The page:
Last month I saw a 65 year-old woman with a mass in her kidney in clinic for follow up. She had recently transferred her medical care to our clinic after her insurance changed.
She came with a few medical problems including high blood pressure, tobacco use and arthritis — diseases which are the bread and butter of primary care medicine — but she also came with a history of a mass in her right kidney. It is not clear how the mass was first detected — she never had symptoms from it. Our best guess that it was found incidentally on a CT scan done for other reasons. But once found her doctors couldn’t ignore it. At the same time they were at a loss for what to do with it.
As her new doctors we certainly did not know what to do either. So at her first visit two months ago we decided to image the mass again, this time using MRI, and then sent her to a kidney specialist. The MRI confirmed the mass, a 3.5cm by 2 cm solid structure sitting quietly in the upper pole of her right kidney. Despite repeated attempts to contact her previous doctors, we could not obtain her prior records. We had no idea how long the mass had been there or how large it had previously been.
At this visit, we reviewed the consultation letter from the kidney specialist we referred her to. In it, he wrote that there was 30 percent chance that the mass was benign, meaning not cancer or not malignant. That left a 70 percent chance that the mass was cancer. The only way to get a definitive answer would be to examine the mass under the microscope. The problem is that this would require undergoing surgery to remove the mass. However, the specialist also wrote that ”…most likely this mass, if cancerous, would be slow-growing” and that it was unclear that such a cancer would “ever cause significant morbidity.” The specialist’s recommendation was to follow the mass with repeat MRIs every 6 months to follow its size. If the mass grew significantly, a partial or total kidney removal could be performed. However, if the patient elected to have surgery now, this too would be “reasonable.” In short, we would watch and wait.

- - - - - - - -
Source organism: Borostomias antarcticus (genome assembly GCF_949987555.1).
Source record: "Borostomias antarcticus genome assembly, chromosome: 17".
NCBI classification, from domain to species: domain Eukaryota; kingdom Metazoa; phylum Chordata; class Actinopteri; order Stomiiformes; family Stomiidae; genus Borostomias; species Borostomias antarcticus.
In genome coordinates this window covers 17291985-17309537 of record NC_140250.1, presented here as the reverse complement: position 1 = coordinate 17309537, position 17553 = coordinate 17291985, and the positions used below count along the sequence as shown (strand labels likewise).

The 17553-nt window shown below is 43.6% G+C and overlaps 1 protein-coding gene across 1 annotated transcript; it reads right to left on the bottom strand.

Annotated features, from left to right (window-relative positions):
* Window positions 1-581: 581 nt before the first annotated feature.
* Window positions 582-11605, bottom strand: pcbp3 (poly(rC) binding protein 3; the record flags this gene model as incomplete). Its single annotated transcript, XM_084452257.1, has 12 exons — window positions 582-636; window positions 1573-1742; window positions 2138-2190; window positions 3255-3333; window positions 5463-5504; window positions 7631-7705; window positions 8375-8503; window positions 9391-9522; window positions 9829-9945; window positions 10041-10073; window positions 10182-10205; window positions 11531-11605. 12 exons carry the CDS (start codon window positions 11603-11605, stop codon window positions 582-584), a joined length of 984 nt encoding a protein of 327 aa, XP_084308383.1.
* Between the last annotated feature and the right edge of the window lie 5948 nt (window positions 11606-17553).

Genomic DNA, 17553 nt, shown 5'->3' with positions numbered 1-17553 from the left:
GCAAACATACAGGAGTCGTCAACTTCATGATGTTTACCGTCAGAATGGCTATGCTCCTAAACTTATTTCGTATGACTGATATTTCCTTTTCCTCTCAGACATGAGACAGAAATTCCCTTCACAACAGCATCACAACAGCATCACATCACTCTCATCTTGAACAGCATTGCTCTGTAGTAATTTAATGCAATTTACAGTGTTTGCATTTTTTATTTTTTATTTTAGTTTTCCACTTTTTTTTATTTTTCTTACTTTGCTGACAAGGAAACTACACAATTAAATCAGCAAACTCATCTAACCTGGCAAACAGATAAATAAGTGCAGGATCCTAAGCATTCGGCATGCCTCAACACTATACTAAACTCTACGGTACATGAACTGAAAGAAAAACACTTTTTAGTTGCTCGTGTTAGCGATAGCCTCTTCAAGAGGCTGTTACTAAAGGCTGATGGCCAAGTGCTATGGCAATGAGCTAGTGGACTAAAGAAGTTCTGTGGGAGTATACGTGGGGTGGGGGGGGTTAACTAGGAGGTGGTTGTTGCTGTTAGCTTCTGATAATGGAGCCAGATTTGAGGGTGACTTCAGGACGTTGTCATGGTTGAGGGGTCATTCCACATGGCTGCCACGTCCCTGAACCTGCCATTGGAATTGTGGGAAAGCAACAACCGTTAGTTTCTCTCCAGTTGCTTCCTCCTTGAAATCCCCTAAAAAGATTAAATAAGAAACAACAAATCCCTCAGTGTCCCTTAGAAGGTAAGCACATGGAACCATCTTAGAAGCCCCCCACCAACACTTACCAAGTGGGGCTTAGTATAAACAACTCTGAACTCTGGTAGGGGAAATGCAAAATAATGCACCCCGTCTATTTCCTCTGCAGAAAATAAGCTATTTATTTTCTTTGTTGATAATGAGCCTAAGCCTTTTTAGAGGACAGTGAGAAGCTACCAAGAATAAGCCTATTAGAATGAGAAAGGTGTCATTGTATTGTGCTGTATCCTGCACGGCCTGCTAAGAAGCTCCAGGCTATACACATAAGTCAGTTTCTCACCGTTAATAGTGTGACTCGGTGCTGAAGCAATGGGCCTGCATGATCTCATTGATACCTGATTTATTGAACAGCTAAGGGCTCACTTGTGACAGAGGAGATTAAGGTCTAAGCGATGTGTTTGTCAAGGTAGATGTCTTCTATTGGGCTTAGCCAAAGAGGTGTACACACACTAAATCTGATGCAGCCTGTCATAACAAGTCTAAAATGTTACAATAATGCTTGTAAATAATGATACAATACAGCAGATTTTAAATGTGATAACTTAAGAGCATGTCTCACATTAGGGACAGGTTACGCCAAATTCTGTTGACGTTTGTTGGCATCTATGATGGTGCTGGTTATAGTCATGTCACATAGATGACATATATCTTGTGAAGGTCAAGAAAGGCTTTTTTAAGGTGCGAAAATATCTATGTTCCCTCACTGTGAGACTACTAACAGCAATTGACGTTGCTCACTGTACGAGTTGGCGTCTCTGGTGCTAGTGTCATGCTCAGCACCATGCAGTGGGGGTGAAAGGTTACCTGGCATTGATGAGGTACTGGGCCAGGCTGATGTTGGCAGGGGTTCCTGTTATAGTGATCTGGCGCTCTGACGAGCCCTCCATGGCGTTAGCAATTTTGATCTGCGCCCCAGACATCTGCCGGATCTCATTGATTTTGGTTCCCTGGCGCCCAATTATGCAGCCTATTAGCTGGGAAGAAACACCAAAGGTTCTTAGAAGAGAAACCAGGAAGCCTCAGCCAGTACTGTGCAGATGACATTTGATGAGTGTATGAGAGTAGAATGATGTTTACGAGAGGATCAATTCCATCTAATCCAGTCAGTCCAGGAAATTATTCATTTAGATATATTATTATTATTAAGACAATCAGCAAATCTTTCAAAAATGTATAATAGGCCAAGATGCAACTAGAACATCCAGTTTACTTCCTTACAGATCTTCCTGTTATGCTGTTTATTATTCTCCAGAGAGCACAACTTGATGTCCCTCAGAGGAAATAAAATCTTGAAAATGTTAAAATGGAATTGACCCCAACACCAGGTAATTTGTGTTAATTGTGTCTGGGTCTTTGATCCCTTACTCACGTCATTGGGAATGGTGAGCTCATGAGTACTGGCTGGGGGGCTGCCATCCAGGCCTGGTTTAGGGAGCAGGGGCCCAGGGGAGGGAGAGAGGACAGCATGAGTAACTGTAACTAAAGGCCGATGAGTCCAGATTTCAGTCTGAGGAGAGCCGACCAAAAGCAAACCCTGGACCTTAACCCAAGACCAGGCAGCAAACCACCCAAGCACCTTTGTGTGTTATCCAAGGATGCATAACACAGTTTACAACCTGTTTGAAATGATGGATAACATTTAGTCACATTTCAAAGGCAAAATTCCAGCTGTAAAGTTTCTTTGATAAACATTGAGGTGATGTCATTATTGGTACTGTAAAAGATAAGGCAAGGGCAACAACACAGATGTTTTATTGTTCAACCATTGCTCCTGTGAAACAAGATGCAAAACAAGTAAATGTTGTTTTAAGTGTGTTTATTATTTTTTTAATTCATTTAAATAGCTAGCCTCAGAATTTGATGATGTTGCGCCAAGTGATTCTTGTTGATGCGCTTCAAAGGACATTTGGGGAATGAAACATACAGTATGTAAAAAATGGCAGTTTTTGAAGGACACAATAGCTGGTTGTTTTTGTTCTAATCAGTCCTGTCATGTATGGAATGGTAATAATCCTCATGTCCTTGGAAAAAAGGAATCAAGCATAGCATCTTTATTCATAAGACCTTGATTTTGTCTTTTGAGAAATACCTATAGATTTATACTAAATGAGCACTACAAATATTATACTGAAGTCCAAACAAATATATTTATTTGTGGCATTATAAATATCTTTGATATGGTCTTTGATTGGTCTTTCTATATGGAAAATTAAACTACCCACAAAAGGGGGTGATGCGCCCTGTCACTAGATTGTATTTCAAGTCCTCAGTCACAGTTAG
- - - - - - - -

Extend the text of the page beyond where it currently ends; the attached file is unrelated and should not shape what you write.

To people outside of medicine, this proposition may sound absurd. “You mean to tell me that there is a 70 percent this thing is cancer and you’re not going to cut it out!” The popular media has conditioned us to have a visceral and often knee-jerk response to the word “cancer” — all cancer is bad, and all cancer must be aggressively treated. The truth is somewhat grayer than that. Yes, generally speaking, cancer is not good. But at the same time, not all cancer is harmful. There is a spectrum of cancers, which vary in their aggressiveness. Non-melanoma skin cancers (e.g. basal cell carcinomas), for example, while common rarely metastatize. Autopsies of people who die from cardiovascular disease or “old age” frequently show evidence of cancer. In fact, by age 80, 80 percent of men have prostate cancer but most will die of causes other than their prostate cancer.